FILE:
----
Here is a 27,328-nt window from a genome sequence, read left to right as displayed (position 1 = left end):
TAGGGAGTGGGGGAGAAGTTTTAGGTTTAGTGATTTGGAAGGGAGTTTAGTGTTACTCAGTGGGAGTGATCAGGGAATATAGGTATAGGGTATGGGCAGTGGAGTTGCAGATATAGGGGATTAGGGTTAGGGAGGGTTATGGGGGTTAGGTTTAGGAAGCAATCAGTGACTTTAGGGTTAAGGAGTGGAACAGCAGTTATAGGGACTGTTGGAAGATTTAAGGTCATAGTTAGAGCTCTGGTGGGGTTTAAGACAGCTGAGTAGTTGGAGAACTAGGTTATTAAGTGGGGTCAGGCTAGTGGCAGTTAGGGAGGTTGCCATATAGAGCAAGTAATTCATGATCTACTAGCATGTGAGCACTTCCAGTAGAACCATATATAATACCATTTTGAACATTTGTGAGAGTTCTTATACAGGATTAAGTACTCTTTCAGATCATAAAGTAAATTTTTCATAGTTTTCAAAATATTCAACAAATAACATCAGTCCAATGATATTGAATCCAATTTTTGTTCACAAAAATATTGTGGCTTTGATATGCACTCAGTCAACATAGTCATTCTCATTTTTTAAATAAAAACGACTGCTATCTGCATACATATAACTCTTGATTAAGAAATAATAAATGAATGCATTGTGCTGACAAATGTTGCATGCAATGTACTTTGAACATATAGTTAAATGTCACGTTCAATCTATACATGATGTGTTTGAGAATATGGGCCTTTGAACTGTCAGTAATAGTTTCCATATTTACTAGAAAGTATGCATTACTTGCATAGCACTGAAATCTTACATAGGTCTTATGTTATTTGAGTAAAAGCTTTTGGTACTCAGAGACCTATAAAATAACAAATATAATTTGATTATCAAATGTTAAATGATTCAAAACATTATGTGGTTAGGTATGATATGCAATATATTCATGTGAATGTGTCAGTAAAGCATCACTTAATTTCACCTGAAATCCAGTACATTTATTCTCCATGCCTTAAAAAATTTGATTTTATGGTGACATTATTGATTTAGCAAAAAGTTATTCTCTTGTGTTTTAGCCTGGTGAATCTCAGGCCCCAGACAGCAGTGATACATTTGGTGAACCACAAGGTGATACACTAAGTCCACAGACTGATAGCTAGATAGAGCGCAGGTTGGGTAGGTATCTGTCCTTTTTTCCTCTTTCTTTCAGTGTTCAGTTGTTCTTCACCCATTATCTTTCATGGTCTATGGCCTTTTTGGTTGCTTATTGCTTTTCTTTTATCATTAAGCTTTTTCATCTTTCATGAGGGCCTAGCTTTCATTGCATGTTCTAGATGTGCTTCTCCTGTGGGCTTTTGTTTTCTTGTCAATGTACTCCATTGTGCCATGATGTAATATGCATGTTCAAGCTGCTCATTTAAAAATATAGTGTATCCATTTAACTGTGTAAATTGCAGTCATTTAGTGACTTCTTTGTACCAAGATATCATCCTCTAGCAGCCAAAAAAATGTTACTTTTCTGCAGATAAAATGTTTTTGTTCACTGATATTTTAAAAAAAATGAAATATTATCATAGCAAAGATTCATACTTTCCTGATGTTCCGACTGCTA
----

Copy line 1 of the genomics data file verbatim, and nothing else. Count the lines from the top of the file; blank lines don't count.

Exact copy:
Here is a 27,328-nt window from a genome sequence, read left to right as displayed (position 1 = left end):